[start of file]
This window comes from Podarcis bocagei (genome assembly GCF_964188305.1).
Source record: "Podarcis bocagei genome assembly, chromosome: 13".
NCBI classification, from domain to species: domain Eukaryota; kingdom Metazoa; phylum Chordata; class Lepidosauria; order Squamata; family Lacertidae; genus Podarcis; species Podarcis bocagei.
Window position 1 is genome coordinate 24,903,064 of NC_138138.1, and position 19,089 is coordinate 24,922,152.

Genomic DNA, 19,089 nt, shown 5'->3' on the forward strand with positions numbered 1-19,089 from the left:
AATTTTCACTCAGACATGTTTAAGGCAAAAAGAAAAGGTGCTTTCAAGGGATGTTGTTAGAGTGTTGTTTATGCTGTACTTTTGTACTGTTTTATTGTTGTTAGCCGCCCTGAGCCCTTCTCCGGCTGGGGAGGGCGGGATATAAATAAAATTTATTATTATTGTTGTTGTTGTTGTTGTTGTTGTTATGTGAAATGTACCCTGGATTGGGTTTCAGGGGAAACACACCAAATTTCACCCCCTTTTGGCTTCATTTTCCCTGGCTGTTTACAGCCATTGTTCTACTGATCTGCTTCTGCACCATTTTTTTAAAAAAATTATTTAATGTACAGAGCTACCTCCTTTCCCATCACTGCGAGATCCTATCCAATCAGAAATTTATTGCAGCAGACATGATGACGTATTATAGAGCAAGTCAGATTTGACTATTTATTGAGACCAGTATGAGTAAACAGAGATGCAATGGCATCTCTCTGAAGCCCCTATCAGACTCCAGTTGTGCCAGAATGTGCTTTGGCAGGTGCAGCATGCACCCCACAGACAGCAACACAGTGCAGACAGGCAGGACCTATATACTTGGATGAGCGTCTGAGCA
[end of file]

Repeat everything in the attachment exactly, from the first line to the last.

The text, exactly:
This window comes from Podarcis bocagei (genome assembly GCF_964188305.1).
Source record: "Podarcis bocagei genome assembly, chromosome: 13".
NCBI classification, from domain to species: domain Eukaryota; kingdom Metazoa; phylum Chordata; class Lepidosauria; order Squamata; family Lacertidae; genus Podarcis; species Podarcis bocagei.
Window position 1 is genome coordinate 24,903,064 of NC_138138.1, and position 19,089 is coordinate 24,922,152.

Genomic DNA, 19,089 nt, shown 5'->3' on the forward strand with positions numbered 1-19,089 from the left:
AATTTTCACTCAGACATGTTTAAGGCAAAAAGAAAAGGTGCTTTCAAGGGATGTTGTTAGAGTGTTGTTTATGCTGTACTTTTGTACTGTTTTATTGTTGTTAGCCGCCCTGAGCCCTTCTCCGGCTGGGGAGGGCGGGATATAAATAAAATTTATTATTATTGTTGTTGTTGTTGTTGTTGTTGTTATGTGAAATGTACCCTGGATTGGGTTTCAGGGGAAACACACCAAATTTCACCCCCTTTTGGCTTCATTTTCCCTGGCTGTTTACAGCCATTGTTCTACTGATCTGCTTCTGCACCATTTTTTTAAAAAAATTATTTAATGTACAGAGCTACCTCCTTTCCCATCACTGCGAGATCCTATCCAATCAGAAATTTATTGCAGCAGACATGATGACGTATTATAGAGCAAGTCAGATTTGACTATTTATTGAGACCAGTATGAGTAAACAGAGATGCAATGGCATCTCTCTGAAGCCCCTATCAGACTCCAGTTGTGCCAGAATGTGCTTTGGCAGGTGCAGCATGCACCCCACAGACAGCAACACAGTGCAGACAGGCAGGACCTATATACTTGGATGAGCGTCTGAGCA